He skirted the questions and responded with: 
"This has nothing to do with one's employer, let alone one's skill set or even one's job. It is/was an individual choice based on many things including perceived safety and risk to one's health. End of story."
Once again, I gave him examples. I wrote: 
And about basic risk management and assessment in Fear, Rationality and Riskhttp://bit.ly/enk0RL  

And what a leader is in What is a Leader?http://bit.ly/dYbdrk  

If you do not fulfill these requirements, you should resign. But, maybe not... (Your company) has run away from Japan three times already... This just shows the quality of the company... And why should the company and her employees aspire to be better than their leaders? I'm not the one who needs to do the soul-searching here, my friend. ”

Again, his response fails to address the issues and blows smoke: 
"You are certainly talking a lot of risks with things you do not know, Mike. I would love to come on your radio show and have a chat....."
Now he is kissing my a*s. I wrote: 

"Please! Let's tell the truth. You made no judgements on risk. How could you have? You panicked! How many people died at Three Mile Island? Zero. On the morning of Monday the 14th, Fukushima was still listed as a level 4 crisis. Three Mile was level 5 and the Japanese system for safety level of radiation is almost 30% lower than what is used in the west. Admit it to yourself that you did zero research to get facts. Three Mile Island was evacuated for 10 miles around that plant. Fukushima was 18 miles! And we in Tokyo are upwind 150 miles from Fukushima! 

Dealing with people using facts and logic is unfair when they are dealing with emotions, I know. Finally, since he realized he couldn't get sympathy or favor from me (why does he need that anyway?) He wrote:
"Good-bye, Mike..."
What a useless wimp. Here, by the way, is a Talking Points Memo article that contradicts his timeline. I guess it's not so hard to contradict the memory of someone in a panic. Panic, as we have seen over and over, does not lead to good decisions. Just as great ideas when you are high or stoned are usually not great ideas the next day when you are sober.
Ultimately, that these people continually go on public forums and try to defend their actions is proof that they know in their hearts that they failed us, Japan and themselves. Think about it: When someone fails or betrays you; when they run away from you without talking to you first; do you accept an apology from them on a public forum, or do you wish for them to come see you and look you straight into the eyes and apologize and show some sincerity and try to make amends?
Who doesn't expect those who have transgressed to do the difficult part and apologize in person? No self-respecting person would accept anything less, either.
No mature adult would think they could get away with anything less.
Ultimately, those who ran away can turn this into a positive growing experience and admit they were wrong or they can continue with their immaturity and try to hide their shame. Which do you think is psychologically healthier? It is obvious that this guy, since he is easily over 50, will not take the spiritual growth route.

One would have hoped he had done that in High School.

Here is some excellent commentary from Linkedin from a guy named David K. who is an executive in Japan:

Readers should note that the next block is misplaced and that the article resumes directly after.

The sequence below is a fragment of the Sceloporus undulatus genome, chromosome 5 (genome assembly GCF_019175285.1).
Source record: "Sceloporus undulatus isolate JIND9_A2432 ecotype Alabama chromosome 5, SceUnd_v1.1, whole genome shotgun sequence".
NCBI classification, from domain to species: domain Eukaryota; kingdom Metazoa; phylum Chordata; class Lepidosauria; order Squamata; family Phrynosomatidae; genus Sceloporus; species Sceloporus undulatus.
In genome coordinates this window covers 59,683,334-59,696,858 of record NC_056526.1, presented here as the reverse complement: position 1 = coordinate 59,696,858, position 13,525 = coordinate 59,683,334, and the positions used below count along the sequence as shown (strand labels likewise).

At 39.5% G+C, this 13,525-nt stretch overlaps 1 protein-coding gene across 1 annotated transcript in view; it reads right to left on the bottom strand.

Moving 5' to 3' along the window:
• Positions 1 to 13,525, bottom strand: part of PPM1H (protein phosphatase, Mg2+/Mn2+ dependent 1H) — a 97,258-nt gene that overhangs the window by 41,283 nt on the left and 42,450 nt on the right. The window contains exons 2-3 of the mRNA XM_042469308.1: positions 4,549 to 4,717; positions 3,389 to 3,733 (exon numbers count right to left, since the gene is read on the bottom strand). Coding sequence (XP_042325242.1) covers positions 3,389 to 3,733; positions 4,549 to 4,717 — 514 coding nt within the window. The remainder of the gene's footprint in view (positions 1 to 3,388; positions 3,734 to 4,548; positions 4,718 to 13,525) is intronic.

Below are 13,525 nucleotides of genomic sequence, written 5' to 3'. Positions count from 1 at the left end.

I am a believer that people should be evaluated for their 360 degree leadership credentials, not fired upon them. However, should they disappear when a crisis arises, I don't believe they should be in the leadership function as their actions affect not only their families, but also the families of all staff they are managing. (emphasis mine)

It is my firm belief that some of the best Japanese and ex-pat managers in all industries are here, right now, rebuilding. Some great expat managers who left during the height of the crisis have taken their families back home and already returned. As long as the latter managers communicated well with their staff, they will re-integrate well with the organization.

Many companies with a blend of Japanese and international staff who have kept their entire management structure in place throughout this ordeal will prosper heavily. Those with dismantled and non-trusting structures will suffer quite heavily as they unknowingly put the wrong people into positions of leadership. Now they know. It's not a question of how perfect a candidates credentials are when you hire him/her that matters, it's much more a question of how thorough your candidate vetting process is that determines whether your organization deserves to sink or swim when a true crisis hits. We're seeing this now and we'll see it many more times before retirement finally kicks in.
I completely agree.


Dave said...

The bio headline cited here is searchable; it brings the gentleman in question to the top of a Google search...

mike in tokyo rogers said...

Thanks for the heads up Dave. This post is not to shoot this guy down. It is to (hopefully) help us all to learn something about Japan, ourselves and human nature.
I do appreciate the quick notice. Quote completely altered but meaning not changed. Thanks my friend.

Anonymous said...

Typical jerk full of himself and acting like he is a professional and "more holy than thou" There's too many of them in the world.

This guy "who teaches" is full of it. What a joke!

Dave said...

You're welcome. I didn't want to see our mutual friend unwittingly revealed.

Anonymous said...


Anonymous said...

From one of the "Mike's"

As usual, a ripper-read, Mike. Passion + Punch ! The Fly-jin/Flee-jin/F-Off-jin moniker - given their basic underlying panic-reaction as with SARS, WMD etc - might give rise to another term-of-endearment ... "Avian Flew" ??

Starting to see the corporate spin-doctors attempting to create some sort of face-saving response to explain their David Copperfield ompersonations. Lame (and false) rationale is the next tsunami ... "SARS-jin" (Spin A Reasonable Scenario).

Anonymous said...

It astounds me that there are still, to this day, foreigners who are trying to defend this position. Incredible.

Who said that Japan is a "country of 12 year olds" should have also mentioned that America is full of 11 year olds too.